Relationships are profoundly important (and different) in Chinese culture. Relationships impact daily life on a level that people from the West simply don’t understand.
Surviving the Morning Commute in Taiwan
A friend was stopped at a stoplight on his way to work. He noticed a scooter towing a second scooter. The light split the two scooters. The lead scooter stopped right after the intersection. The second scooter stopped just before the intersection. The second rider wisely pulled up until the rope was lying on the road and the cars could drive over it.
Just before the light changed, for whatever reason, the first scooter moved forward a few feet. The rope became taut. As the cars drove off, they hit the rope. The cars then drag both scooters scooters a few feet, knocking both riders onto the pavement.
This is a normal day in Taiwan. You see people doing crazy things on scooters. I once saw a husband riding a scooter with his wife and 4 kids!
Then things got Strange
The rope drops to the ground and everyone drives off. No one stopped to see if the riders were okay. The universal reaction to leave was frightening. What if my friend was lying there hurt? Who would have helped him?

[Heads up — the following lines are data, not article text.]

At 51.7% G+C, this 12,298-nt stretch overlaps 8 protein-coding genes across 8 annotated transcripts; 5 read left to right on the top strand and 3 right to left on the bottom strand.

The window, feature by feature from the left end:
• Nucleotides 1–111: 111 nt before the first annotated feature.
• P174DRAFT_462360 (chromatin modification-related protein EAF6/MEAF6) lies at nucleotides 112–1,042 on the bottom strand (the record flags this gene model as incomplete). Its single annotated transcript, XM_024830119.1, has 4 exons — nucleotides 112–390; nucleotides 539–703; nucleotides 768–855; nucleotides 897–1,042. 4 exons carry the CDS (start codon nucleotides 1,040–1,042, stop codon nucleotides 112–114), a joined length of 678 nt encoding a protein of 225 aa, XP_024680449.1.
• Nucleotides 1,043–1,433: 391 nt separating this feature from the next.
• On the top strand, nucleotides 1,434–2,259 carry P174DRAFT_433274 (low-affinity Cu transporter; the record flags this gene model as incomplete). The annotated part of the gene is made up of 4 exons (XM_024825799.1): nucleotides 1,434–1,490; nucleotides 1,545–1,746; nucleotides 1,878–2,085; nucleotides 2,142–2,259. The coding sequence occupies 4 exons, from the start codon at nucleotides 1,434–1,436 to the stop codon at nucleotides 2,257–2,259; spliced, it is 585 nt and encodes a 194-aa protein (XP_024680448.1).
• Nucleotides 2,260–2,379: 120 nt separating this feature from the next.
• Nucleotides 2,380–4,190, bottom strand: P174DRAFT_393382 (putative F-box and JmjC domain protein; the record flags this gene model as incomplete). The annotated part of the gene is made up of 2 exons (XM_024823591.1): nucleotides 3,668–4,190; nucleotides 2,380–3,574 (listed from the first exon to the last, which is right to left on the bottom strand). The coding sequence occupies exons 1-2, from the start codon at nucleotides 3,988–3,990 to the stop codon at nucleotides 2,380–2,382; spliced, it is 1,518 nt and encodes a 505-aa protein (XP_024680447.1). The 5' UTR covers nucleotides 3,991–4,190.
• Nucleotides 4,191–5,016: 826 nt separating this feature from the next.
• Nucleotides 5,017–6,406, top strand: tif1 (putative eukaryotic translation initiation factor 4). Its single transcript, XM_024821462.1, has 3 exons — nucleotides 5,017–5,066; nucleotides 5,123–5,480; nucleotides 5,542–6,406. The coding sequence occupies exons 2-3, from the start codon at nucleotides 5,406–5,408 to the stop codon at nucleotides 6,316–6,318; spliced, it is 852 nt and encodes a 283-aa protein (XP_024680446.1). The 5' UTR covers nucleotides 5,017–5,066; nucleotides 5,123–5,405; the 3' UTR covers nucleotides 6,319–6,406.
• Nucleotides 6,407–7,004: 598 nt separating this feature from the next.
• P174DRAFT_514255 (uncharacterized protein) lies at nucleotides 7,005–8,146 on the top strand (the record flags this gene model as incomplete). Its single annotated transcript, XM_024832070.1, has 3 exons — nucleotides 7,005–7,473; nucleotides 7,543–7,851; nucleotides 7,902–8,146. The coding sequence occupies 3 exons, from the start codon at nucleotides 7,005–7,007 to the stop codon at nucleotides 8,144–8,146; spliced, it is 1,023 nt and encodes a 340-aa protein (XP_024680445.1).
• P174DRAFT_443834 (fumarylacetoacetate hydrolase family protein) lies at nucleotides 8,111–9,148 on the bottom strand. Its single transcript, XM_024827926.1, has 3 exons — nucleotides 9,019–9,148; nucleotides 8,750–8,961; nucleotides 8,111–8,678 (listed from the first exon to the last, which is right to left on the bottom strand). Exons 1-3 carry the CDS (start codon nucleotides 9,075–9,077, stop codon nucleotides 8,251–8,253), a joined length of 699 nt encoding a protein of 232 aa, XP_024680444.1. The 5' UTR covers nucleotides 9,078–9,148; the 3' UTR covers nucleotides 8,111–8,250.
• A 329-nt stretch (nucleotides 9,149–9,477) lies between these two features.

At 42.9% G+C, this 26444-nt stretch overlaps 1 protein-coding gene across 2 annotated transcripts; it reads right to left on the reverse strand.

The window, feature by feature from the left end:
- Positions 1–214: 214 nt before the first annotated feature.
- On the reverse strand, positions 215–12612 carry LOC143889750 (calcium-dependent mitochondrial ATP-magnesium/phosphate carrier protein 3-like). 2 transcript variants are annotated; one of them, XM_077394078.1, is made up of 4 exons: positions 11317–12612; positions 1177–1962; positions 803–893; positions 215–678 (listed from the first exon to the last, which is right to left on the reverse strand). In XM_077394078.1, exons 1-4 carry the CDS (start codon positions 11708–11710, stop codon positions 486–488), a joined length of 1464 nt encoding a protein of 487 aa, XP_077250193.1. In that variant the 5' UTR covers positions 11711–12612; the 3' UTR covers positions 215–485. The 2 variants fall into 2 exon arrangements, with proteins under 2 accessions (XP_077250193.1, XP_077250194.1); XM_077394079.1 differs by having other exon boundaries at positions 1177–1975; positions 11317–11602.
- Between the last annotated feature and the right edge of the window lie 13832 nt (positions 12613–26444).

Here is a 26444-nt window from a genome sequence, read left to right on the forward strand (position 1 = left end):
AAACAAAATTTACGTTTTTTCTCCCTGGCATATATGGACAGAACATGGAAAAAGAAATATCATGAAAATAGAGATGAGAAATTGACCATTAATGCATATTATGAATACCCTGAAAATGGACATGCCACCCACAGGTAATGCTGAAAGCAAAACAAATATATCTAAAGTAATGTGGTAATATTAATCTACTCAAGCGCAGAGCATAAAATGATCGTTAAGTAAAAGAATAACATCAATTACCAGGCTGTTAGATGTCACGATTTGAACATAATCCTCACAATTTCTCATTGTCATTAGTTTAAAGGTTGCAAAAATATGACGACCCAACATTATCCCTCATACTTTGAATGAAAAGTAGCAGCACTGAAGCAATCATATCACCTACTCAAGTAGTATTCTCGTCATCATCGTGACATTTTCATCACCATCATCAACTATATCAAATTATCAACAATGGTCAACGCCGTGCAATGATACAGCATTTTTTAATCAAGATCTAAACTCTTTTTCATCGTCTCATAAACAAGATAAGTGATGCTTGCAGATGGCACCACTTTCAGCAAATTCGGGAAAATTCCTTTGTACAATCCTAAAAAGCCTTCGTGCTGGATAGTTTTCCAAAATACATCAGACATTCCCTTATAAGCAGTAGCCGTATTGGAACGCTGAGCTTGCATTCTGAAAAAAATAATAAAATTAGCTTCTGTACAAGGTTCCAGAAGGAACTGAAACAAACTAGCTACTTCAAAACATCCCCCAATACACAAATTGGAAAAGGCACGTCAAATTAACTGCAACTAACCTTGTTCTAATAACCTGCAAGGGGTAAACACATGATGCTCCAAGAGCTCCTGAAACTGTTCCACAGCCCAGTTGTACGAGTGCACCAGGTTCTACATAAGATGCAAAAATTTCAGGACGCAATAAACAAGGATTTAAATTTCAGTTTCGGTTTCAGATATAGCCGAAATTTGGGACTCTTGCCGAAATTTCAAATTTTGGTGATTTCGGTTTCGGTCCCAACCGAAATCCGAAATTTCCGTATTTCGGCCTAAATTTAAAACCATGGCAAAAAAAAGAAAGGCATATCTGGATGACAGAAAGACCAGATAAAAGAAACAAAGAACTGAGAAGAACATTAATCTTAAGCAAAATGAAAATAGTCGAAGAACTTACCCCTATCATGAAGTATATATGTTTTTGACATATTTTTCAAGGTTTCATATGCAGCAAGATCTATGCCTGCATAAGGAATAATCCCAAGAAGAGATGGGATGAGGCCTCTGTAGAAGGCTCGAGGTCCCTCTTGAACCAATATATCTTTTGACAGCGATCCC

We thought, “Someone should at least stop and see if everyone is okay..even if it wasn’t their fault.” Of course, we were taught to experience events from others’ perspectives. Parents ask their children, “How would it feel if Jenny didn’t invite you to the party?” We taught the quote First They Came. The quote teaches: when you ignore (really) bad things happening to someone else, when it is your turn, no one is left to help you.
While the Chinese take care of their family and friends, they just don’t get involved with strangers. It’s too risky and Chinese people avoid risk. When someone has a problem, you just move on and avoid that person’s problems becoming your own.
Why Relationships Matter in China
If you have no relationship with someone, you are not to be trusted. This is why so much business is done through “relationships.” (or as the Chinese say Guanxi) If I trust Mr. Huang and he introduced you, you are now someone safe to do business with. So live up to whatever Mr. Huang said or he looks bad.